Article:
mally induced current of air will ?ow past the cooling
end of said envelope, and a base attached to said one end
tube 30 when the lamp 10 is operated with the boss 16
in such position. The vents also permit radiation from
the warmer components in the enclosure A to escape.
‘If desired, groups of vent openings 18a and 38 circum
of said envelope protectively enclosing but spaced from
said tubulation, said base having an envelope-receiving
portion and an intermediate vented portion, the outer end
ferentially spaced approximately 90° from each other 60 of said tubulation being closed and the inner end thereof
being open and communicating with the interior of said
with one pair of diametrically opposed openings dis
envelope, said tubulation extending a considerable dis
posed in approximately the same plane as the lead wires
tance beyond the end of said envelope and into the inter
and recess cavities may be provided, as shown in the al
mediate vented portion of said base, the length and diam~
ternative embodiment illustrated in FIG. 6, to permit the
desired convection cooling to occur regardless of whether 65 eter of said tubulation being such that at least a part there
of has a lower operating temperature than said envelope
the lamp 10 is operated with the boss 16 disposed in a
and thereby provides a cool region within said device
vertical or horizontal position.
that reduces the metallic~vapor pressure and maintains it
In order that the desired regulation of the mercury
at approximately the desired value.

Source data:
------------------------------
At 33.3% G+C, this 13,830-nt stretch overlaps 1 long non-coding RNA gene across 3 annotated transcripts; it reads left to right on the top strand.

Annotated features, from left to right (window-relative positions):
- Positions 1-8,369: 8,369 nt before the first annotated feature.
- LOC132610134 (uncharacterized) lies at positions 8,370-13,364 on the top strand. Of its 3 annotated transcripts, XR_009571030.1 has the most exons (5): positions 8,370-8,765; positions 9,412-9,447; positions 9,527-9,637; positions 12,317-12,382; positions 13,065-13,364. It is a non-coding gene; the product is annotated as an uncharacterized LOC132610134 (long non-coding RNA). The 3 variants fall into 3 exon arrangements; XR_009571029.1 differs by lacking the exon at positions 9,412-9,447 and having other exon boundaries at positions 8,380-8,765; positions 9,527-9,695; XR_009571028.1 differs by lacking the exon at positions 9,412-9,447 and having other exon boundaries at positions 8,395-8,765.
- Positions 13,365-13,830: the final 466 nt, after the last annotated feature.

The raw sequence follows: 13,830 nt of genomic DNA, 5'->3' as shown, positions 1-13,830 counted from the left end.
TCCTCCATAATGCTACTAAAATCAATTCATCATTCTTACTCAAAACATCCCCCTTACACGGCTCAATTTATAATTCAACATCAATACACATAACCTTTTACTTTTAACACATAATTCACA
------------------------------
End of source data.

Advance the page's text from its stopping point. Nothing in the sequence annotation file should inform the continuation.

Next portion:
vapor pressure may be obtained with a cooling tube 30
and base 14 of the shortest possible length, the surface of 70 2. A metallic-vapor discharge device as set forth in
claim 1 wherein said base includes a transverse shield
the heat shield 34 facing the envelope 12 is preferably
that insulates the closed end segment of said tubulation
coated with a material 37 (see FIGS. 1 and 5), such as
from the heat emanating from the adjoining end of said
aluminum or the like, that is highly re?ective to infrared
envelope.
radiation so that the heat energy emanating from the elec~
3. A mercury-vapor discharge lamp of the type de
trade 20 will be re?ected back into the lamp.
75
3,089,972
6
signed to be operated under such conditions that the mer
cury-vapor pressure normally would be higher than that
required for optimum light output, comprising a sealed
ing chamber for and maintains the mercury-vapor pres
sure at approximately the value required for optimum
tubular radiation-transmitting envelope containing a pair
light output.
of spaced electrodes at least one of which is supported by
6. The combination of a base, heat shield and vapor
pressure regulating tube in a highly-loaded fluorescent
lamp as set forth in claim 5 wherein, said stem is of the
reentrant type, and said base is provided with recessed
contacts for connecting said lamp with an electrical power
a stem sealed to one end of said envelope, a vitreous tube
hermetically joined to said stem and extending axially
outward therefrom, a vented base attached to said one
end of said envelope protectively enclosing but spaced
said envelope, whereby said vitreous tube serves as a cool
~
from said tube, and a heat shield of low heat-conductive 10 supply.
material within said base located proximate the end of
7. A base for an electric discharge lamp comprising, a